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Has CT’s advanced manufacturing sector stopped advancing?


Has CT’s advanced manufacturing sector stopped advancing?

Feb 26, 2024 | 4:07 pm ET
By Erica E. Phillips
The General Assembly's Commerce Committee heard reports on the state of advanced manufacturing in Connecticut. COURTESY / CT-N

The General Assembly’s Commerce Committee heard reports on the state of advanced manufacturing in Connecticut.

Connecticut’s advanced manufacturing workforce and innovation efforts are falling behind those of other states as new technology — like automation, robotics and A.I. — transforms global industry, according to a recent report presented to the legislature’s Commerce Committee. 

The study, conducted by Ernst & Young with Connecticut manufacturing consultancy CONNSTEP, found that critical manufacturing sectors in the state are experiencing declining jobs and a lack of capital to help innovative companies grow. It also concluded that, absent coordinated efforts to invest in new technology and train the next-generation workforce, Connecticut could soon lose much of its advanced manufacturing business to other states and regions. 

“[It] looks to me like a ticking time bomb,” Sen. Joan Hartley, D-Waterbury, said at the presentation’s conclusion.

Manufacturing accounts for about 160,000 jobs in Connecticut, just over a third of which are in the advanced fields of shipbuilding, aerospace and medical devices — the focus of EY’s report. And while those jobs make up just 3.1% of the state labor force, they have an outsized impact on the economy. 

In any state economy, most of the workforce is focused on serving the local population in fields like health care, education, government and hospitality, said EY Partner Andrew Phillips, who presented the report. “Economic growth has to come from export-serving industries … things that can be sold to customers outside the state,” he said. 

Those industries are faltering, the report found. In aerospace and medical devices, Connecticut’s workforce has declined since 2011; more than a third of workers in those fields are now 55 or older. And it takes seven to eight years to train young people for specialized careers in those fields.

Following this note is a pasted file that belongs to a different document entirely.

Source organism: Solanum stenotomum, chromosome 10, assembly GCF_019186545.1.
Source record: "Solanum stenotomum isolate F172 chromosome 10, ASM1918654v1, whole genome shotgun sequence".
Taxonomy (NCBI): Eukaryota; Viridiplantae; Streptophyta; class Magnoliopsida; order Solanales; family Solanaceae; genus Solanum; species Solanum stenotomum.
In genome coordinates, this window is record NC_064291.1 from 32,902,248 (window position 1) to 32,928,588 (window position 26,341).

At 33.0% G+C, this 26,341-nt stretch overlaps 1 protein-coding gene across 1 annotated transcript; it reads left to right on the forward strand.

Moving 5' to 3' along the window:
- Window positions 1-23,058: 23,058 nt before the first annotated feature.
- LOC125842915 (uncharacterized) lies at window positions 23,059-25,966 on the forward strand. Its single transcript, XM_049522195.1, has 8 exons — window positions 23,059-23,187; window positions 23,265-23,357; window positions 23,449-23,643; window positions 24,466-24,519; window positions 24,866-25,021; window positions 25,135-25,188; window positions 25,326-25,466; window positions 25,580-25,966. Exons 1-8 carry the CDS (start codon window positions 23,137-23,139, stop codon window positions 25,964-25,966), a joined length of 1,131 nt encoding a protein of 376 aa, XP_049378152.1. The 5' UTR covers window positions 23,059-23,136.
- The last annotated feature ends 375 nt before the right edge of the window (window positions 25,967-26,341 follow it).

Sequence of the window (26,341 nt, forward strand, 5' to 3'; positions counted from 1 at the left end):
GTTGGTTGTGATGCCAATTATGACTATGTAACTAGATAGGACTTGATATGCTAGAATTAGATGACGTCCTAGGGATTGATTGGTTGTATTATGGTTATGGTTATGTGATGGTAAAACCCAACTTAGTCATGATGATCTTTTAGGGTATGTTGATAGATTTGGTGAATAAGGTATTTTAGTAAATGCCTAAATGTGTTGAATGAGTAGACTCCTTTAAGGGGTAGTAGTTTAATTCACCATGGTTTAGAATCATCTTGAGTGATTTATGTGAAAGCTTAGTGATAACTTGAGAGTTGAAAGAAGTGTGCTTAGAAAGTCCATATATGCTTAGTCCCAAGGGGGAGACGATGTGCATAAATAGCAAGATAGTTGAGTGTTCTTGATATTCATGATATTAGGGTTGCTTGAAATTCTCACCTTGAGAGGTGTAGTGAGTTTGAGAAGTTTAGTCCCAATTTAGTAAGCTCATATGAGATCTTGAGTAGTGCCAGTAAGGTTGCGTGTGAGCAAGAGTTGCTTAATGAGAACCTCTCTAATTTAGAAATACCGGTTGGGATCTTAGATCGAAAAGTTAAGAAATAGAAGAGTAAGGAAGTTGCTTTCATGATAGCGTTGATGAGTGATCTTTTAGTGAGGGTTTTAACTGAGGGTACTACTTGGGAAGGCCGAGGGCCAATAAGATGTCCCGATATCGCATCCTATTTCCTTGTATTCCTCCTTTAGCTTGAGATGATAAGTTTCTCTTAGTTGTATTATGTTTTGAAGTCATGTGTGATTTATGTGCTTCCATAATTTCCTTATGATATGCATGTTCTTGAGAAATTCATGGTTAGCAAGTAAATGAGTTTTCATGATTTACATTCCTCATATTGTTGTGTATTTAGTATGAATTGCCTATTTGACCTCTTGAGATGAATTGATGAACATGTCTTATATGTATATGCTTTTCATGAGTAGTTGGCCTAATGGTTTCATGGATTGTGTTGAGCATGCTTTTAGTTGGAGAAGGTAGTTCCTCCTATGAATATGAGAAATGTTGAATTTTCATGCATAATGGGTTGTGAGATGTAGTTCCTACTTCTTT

“There are likely to be some talent pressures over the next 10 years in these two sectors, just to maintain the current level of activity,” Phillips said.

New advancements in manufacturing technology are also applying pressure, particularly for small and medium-sized businesses in Connecticut’s supply chain. 

[RELATED: Tech is changing Connecticut manufacturing. Can businesses keep up?]

Connecticut’s large-scale manufacturers — like General Dynamics Electric Boat, RTX’s Pratt & Whitney and Lockheed Martin’s Sikorsky — buy a healthy portion of component parts from thousands of supply chain companies in the state, but many of those components aren’t all that complicated to make, Phillips said. 

“They tend to be either somewhat knowledge-intensive or less knowledge-intensive inputs, meaning relatively basic,” he said, such as “metal products, hardware, parts, screws, bolts, nuts” — as opposed to today’s more advanced components like semiconductors and precision equipment.

That leaves Connecticut’s industry vulnerable to competition from producers in other states and regions who can manufacture similar goods at a lower cost.

“In a decade or two decades, those commoditized products probably won’t continue to exist in a state that doesn’t have a competitive cost structure and relatively low cost of labor,” Phillips said. 

There is plenty of high-tech innovation and research happening in Connecticut, said CONNSTEP Chief Executive Beatriz Gutierrez. The problem is that many of those innovators wind up seeking venture capital investment and launching their companies outside of the state, in places like Massachusetts, New York or California, where the “ecosystem” for commercializing new technology is more established, she said. Or they simply never bring those products to market.